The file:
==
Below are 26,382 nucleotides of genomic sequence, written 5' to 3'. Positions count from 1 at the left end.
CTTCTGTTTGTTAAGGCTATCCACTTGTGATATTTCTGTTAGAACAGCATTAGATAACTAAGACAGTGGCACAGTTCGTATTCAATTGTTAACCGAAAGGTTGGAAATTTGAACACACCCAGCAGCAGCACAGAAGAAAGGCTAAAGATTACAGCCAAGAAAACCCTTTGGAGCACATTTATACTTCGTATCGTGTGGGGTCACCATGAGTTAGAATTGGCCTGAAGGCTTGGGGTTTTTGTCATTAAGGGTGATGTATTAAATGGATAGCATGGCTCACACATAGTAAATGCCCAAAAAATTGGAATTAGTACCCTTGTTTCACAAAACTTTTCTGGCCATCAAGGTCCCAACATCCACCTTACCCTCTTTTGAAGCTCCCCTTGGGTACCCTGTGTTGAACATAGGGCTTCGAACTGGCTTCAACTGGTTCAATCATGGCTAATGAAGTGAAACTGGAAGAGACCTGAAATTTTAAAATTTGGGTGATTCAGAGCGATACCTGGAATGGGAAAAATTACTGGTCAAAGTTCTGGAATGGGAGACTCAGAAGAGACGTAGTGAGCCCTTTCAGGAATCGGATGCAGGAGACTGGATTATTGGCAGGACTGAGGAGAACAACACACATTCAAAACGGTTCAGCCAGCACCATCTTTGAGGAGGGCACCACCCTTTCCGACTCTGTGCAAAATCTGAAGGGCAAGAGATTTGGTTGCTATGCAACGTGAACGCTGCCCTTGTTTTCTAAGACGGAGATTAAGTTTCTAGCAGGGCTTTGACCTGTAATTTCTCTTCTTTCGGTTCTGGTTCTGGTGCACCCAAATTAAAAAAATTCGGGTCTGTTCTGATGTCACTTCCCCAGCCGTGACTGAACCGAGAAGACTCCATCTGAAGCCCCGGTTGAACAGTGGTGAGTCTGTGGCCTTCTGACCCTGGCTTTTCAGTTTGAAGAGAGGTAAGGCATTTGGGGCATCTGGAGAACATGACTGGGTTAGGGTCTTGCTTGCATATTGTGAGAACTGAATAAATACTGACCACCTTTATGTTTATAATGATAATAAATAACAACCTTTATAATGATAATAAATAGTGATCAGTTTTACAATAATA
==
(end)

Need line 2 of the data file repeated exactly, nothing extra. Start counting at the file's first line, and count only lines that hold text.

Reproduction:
CTTCTGTTTGTTAAGGCTATCCACTTGTGATATTTCTGTTAGAACAGCATTAGATAACTAAGACAGTGGCACAGTTCGTATTCAATTGTTAACCGAAAGGTTGGAAATTTGAACACACCCAGCAGCAGCACAGAAGAAAGGCTAAAGATTACAGCCAAGAAAACCCTTTGGAGCACATTTATACTTCGTATCGTGTGGGGTCACCATGAGTTAGAATTGGCCTGAAGGCTTGGGGTTTTTGTCATTAAGGGTGATGTATTAAATGGATAGCATGGCTCACACATAGTAAATGCCCAAAAAATTGGAATTAGTACCCTTGTTTCACAAAACTTTTCTGGCCATCAAGGTCCCAACATCCACCTTACCCTCTTTTGAAGCTCCCCTTGGGTACCCTGTGTTGAACATAGGGCTTCGAACTGGCTTCAACTGGTTCAATCATGGCTAATGAAGTGAAACTGGAAGAGACCTGAAATTTTAAAATTTGGGTGATTCAGAGCGATACCTGGAATGGGAAAAATTACTGGTCAAAGTTCTGGAATGGGAGACTCAGAAGAGACGTAGTGAGCCCTTTCAGGAATCGGATGCAGGAGACTGGATTATTGGCAGGACTGAGGAGAACAACACACATTCAAAACGGTTCAGCCAGCACCATCTTTGAGGAGGGCACCACCCTTTCCGACTCTGTGCAAAATCTGAAGGGCAAGAGATTTGGTTGCTATGCAACGTGAACGCTGCCCTTGTTTTCTAAGACGGAGATTAAGTTTCTAGCAGGGCTTTGACCTGTAATTTCTCTTCTTTCGGTTCTGGTTCTGGTGCACCCAAATTAAAAAAATTCGGGTCTGTTCTGATGTCACTTCCCCAGCCGTGACTGAACCGAGAAGACTCCATCTGAAGCCCCGGTTGAACAGTGGTGAGTCTGTGGCCTTCTGACCCTGGCTTTTCAGTTTGAAGAGAGGTAAGGCATTTGGGGCATCTGGAGAACATGACTGGGTTAGGGTCTTGCTTGCATATTGTGAGAACTGAATAAATACTGACCACCTTTATGTTTATAATGATAATAAATAACAACCTTTATAATGATAATAAATAGTGATCAGTTTTACAATAATA